Teenagers as Money Managers

My husband says he has never since felt so rich as he did back in his teenage days, when he had yet to take on the adult encumbrances of mortgage, utilities, cable (or even cell phone, come to think of it). His earnings were truly discretionary for music, gasoline, and entertainment. To this day he will recite “two-sixty-two-forty-two” as a pet number – the amount of his first car payment and the check he proudly wrote every month.  

Teenage years are a great time to learn to manage money before the big ticket items set in. Laura Hinton is a BirminghamMom and financial planner who shares her advice on how to help teenagers learn financial responsibility:

No child’s education is complete without instruction on day to day money management.  Every young person should be exposed to good habits when it comes to spending, saving and managing money.

 At age 16 many teenagers are on the road and driving a vehicle.  This activity alone requires the purchase of fuel, auto maintenance, insurance, registration, and many times payment for the vehicle itself.  This is a good opportunity for parents to make their children aware of the cost involved and the methods of using money wisely to obtain something they want or need.

 Every teenager should have a checking account and a savings account of their own to manage.  Parents and/or guardians should go to the bank with the child and help them open the accounts.  It is such a good experience for a young person to watch how a professional business transaction is handled.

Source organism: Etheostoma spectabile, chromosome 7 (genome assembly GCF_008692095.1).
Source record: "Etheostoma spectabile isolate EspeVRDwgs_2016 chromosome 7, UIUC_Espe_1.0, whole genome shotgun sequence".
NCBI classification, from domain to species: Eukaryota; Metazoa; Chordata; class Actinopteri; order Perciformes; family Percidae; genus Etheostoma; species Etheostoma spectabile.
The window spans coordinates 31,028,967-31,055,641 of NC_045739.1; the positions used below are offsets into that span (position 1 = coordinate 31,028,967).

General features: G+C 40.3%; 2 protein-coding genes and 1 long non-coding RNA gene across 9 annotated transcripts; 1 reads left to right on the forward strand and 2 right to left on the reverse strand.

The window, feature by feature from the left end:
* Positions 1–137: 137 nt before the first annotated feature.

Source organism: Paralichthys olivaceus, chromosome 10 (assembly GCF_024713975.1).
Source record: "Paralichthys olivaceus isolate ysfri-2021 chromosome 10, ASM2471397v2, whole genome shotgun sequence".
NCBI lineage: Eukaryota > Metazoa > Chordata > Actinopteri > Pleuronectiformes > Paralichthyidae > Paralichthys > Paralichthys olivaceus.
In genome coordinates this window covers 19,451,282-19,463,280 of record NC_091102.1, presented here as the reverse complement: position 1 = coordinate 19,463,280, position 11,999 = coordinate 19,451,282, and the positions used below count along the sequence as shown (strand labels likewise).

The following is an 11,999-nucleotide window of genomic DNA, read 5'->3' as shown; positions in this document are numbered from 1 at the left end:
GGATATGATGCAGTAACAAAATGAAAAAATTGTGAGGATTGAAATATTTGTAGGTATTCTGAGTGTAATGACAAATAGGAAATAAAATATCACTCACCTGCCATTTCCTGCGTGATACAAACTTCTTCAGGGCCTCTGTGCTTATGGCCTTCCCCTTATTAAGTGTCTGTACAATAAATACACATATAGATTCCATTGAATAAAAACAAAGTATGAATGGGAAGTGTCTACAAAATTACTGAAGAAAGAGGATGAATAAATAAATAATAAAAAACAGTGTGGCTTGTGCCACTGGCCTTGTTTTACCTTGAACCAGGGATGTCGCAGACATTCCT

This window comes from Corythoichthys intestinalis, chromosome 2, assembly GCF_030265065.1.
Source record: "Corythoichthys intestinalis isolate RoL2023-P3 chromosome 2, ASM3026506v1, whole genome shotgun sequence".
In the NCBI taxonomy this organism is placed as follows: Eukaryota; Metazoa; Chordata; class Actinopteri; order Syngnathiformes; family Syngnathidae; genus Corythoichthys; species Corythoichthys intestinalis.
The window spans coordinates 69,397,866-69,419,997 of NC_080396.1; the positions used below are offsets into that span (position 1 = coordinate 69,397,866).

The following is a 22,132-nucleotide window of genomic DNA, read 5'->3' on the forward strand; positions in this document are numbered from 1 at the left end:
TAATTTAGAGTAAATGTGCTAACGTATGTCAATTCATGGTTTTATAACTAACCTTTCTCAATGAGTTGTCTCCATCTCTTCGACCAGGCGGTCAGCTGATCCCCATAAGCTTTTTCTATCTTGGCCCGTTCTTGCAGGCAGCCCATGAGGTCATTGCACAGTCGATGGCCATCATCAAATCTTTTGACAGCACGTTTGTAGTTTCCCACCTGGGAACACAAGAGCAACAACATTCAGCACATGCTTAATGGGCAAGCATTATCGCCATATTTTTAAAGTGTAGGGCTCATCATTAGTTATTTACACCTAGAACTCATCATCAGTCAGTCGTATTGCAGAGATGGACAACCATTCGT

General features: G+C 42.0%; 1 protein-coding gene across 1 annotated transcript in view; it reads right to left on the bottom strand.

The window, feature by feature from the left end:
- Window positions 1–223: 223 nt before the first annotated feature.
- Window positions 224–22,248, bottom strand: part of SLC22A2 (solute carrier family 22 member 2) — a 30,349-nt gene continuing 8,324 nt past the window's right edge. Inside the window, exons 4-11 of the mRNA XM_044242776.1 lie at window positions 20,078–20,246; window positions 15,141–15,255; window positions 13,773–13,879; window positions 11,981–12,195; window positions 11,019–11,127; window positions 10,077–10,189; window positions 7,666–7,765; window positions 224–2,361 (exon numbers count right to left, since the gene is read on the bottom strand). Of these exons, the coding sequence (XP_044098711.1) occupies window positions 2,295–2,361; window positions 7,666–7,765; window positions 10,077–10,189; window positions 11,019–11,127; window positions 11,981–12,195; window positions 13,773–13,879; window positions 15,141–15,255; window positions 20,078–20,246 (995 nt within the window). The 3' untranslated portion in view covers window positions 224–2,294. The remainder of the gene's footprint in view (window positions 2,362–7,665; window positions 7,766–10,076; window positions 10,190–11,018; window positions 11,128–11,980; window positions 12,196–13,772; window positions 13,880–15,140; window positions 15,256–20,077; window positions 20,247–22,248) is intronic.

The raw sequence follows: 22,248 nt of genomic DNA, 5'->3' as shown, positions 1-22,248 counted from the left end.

Parents should show their children how to manage and balance their accounts, explain the fees incurred by overdrawing the account, and help them develop a working budget.  Young adults should not be given credit cards.  Use of credit teaches bad spending habits and creates an accepting attitude toward debt.

 Open dialogue and respect need to always be a part of the discussion of money.  This can be a very emotional lesson to teach but one that is vital to your child’s future financial security.  Although we mention your teenage children here it is never too early to begin educating your younger ones on this issue.  Please look for my next article, “Young Money Managers”.

Laura, thanks for the instruction and for reminding us that money management is an essential skill that is required all our lives. Like every generation, our kids will face a whole different set of circumstances as they establish themselves, and we need to help them get prepared. I’m looking forward to your thoughts on Young Money Managers.

Laura E. Hinton, ChFC, is a principal with Hinton Financial Consultants. She can be reached at